Berrys’ Finest St. Lucian Rum (Aged 12 Years)
Review: Berrys’ Finest St. Lucia Rum (Aged 12 Years) (85.5/100)
Review by Chip Dykstra (Aka Arctic Wolf)
Published October 11, 2013
Saint Lucia is a Caribbean Island Country located south of Martinique and northwest of Barbados near the boundary between the Caribbean Sea and the Atlantic Ocean. It is part of the Lesser Antilles chain of islands and supports a culture which includes both French and English influences. The rum produced on the island is produced solely by St Lucia Distillers who represent an amalgamation of the last two distillers upon the island, Barnard and Geest. The rum is produced in the English style from fermented molasses upon a variety of stills, both copper pot and column, and aged in oak barrels.
Berry Bros. & Rudd is one of London’s oldest Wine and Spirits Merchant with over 300 years of experience and tradition from which to draw upon. The company began its operation at 3 – St. James’s Street (in London, UK) in 1698, and still operates from that same location today. Although they are primarily merchants of wine, the company has a strong presence in the sale of distilled spirits as well. And in fact, this presence within the spirits industry had its beginnings approximately 100 years ago. (The Cutty Sark brand was developed by Berry Bros & Rudd in 1923.)
Today Berry Bros & Rudd acts as an independent bottler of Whisky, Cognac, Armagnac, and of course Rum. A few of their rum offerings are available in my locale, and I was able to obtain a sample of the 12 Year Old – Berrys’ Finest St. Lucia Rum, from the Western Canadian distributor Charton Hobbs.
In the Bottle 4.5/5
All of the rums in Berrys’ Finest Selection arrive in the tall, slender, long-necked bottle shown to the left. I like this style of bottle as it seems to exude a sort of masculine elegance. The label is quite satisfactory with a colour scheme which works very well and implies professionalism. A nice corked closure finishes the look. I also appreciate the brief tasting notes on the back of the bottle which highlight the main flavours I can expect to find within the rum. The presentation would have garnered a perfect score if a more complete history of the distillation and aging was provided.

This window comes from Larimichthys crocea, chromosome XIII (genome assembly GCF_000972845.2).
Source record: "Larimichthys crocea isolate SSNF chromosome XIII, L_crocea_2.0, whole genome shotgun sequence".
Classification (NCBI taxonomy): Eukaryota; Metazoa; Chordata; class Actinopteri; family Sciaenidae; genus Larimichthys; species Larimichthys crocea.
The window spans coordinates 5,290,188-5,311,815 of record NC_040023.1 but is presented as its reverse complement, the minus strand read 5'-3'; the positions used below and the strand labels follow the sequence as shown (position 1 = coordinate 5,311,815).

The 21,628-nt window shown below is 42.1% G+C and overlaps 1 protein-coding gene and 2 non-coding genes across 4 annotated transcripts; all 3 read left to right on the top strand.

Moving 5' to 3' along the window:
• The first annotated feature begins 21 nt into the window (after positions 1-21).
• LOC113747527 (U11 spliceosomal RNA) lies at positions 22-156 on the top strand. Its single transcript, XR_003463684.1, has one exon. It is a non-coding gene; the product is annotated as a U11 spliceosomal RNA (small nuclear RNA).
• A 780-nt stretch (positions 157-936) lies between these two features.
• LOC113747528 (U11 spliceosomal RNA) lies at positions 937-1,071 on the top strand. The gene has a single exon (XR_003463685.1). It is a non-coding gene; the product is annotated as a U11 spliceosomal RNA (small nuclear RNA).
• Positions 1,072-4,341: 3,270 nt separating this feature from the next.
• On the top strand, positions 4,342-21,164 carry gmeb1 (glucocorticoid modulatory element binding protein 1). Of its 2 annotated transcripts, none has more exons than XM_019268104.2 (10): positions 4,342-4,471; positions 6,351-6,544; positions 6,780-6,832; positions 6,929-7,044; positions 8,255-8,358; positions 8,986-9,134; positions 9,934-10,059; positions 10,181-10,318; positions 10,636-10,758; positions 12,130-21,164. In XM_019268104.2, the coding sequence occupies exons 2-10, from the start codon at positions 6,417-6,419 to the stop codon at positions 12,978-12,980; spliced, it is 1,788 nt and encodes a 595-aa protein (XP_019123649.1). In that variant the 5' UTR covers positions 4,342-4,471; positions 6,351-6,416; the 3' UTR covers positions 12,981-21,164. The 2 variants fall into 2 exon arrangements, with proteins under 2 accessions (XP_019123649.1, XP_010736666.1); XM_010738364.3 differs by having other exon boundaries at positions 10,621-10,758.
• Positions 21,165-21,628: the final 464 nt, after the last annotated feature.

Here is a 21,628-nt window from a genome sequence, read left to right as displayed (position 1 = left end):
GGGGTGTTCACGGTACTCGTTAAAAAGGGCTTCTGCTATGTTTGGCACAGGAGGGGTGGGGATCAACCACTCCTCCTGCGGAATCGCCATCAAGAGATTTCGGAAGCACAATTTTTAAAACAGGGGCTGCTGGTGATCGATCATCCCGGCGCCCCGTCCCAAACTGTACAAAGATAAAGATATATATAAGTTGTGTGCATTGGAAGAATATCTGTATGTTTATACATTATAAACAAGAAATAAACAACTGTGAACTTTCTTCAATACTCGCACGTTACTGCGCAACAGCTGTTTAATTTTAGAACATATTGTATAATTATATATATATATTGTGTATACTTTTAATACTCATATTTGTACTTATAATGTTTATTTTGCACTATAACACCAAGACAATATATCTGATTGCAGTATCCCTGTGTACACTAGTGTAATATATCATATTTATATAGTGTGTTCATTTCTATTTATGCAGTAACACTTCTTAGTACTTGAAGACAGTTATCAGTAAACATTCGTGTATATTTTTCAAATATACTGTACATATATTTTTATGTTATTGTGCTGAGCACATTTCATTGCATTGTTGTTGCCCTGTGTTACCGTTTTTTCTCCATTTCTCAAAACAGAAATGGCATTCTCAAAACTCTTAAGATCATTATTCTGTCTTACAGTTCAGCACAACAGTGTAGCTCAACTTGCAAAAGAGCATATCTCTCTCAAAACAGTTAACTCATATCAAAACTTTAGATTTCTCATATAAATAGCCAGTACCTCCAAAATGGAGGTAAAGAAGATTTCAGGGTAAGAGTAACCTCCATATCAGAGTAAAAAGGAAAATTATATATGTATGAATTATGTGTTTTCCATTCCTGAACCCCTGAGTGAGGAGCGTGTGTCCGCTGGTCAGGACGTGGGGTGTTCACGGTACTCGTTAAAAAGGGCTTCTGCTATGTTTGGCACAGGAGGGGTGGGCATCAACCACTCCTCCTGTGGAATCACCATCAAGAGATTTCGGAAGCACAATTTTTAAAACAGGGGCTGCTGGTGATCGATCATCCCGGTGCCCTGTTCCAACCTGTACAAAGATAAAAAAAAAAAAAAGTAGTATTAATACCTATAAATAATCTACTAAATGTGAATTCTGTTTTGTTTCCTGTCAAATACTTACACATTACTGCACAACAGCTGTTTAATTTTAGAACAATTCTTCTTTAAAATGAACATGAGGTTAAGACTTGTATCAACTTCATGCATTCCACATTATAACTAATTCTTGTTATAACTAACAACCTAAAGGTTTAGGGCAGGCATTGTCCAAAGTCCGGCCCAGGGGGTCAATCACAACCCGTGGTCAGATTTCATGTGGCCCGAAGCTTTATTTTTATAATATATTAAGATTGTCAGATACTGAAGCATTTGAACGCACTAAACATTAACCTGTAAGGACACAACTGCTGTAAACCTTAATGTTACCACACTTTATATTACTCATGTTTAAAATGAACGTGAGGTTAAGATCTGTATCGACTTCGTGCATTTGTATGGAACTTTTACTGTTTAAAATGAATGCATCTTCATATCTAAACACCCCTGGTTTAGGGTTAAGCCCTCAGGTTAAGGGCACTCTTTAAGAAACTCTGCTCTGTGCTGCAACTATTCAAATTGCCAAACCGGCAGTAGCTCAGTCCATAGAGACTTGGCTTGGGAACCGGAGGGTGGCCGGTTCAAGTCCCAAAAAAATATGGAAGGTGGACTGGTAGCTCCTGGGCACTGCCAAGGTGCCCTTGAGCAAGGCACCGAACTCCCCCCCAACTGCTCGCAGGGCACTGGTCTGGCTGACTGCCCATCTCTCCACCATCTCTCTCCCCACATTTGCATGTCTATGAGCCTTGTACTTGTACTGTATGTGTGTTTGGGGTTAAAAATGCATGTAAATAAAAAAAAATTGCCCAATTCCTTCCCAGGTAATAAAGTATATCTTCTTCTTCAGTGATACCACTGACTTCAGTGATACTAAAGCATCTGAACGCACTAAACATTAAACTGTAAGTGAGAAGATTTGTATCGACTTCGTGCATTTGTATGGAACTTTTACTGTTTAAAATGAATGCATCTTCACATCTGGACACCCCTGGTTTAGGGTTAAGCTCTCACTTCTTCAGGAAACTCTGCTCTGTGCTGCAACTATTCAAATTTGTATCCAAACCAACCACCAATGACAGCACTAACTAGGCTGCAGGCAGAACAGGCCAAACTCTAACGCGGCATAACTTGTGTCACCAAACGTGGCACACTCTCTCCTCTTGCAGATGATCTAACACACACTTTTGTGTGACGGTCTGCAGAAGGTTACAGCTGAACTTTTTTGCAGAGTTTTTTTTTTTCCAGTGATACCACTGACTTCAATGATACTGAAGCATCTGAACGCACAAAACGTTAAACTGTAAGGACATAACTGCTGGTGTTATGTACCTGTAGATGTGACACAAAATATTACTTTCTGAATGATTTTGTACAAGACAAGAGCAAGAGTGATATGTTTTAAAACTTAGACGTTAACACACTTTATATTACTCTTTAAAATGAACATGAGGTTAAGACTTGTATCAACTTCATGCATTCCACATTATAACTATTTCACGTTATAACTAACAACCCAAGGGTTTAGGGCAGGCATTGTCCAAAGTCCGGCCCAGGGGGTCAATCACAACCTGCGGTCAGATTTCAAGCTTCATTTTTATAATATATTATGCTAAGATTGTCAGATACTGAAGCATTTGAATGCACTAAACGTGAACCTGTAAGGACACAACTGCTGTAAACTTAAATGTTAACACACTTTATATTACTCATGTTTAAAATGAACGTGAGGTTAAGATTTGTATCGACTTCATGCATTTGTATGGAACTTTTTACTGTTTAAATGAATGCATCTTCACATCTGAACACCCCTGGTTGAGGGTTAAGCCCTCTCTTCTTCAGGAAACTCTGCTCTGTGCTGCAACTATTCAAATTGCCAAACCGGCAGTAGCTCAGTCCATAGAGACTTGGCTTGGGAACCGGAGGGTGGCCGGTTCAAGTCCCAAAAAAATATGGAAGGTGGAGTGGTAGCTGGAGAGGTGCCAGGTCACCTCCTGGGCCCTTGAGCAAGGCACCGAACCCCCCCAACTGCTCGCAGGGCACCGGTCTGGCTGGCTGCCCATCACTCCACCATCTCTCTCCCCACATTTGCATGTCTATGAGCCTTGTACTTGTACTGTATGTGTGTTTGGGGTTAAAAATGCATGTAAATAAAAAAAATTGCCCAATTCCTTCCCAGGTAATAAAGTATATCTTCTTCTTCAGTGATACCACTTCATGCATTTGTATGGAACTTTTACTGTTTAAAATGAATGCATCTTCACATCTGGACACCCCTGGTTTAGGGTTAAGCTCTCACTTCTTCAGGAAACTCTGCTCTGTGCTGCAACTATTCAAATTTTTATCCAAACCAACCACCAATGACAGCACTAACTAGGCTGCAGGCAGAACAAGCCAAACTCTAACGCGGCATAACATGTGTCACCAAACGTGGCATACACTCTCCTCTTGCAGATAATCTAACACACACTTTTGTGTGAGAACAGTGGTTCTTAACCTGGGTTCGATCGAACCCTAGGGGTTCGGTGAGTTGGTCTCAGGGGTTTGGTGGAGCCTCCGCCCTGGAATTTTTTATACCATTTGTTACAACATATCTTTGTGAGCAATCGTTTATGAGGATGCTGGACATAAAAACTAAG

In the Glass 8.5/10
When I poured a some of the St. Lucia Rum into my glencairn glass, I noticed the spirit had a light mahogany colour. When I tilted and twirled my glass, the liquid deposited an oily film on the inside of the glass the crest of which formed medium size legs which traveled at a moderate pace down the inside of my glass back to the rum. The initial scents from the glass were quite nice. Things were both lightly sweet and lightly herbal carrying impressions of a butterscotch, sweetgrass and heather, bits of licorice, mint, and menthol. I also noticed a subtle underlying mustiness.
I let the glass breathe, and the aroma continued to build in the breezes above the glass. Bits of orange and banana peel appear to be mixed with the oak spices. A pleasant floral aroma brings impressions of blue iris and purple lilacs into the air giving the rum a mildly perfumed character. As well, a firm spiciness drifts upwards bringing a mixture of cinnamon, cloves, anise, mint, and oak sap.
In the Mouth 51/60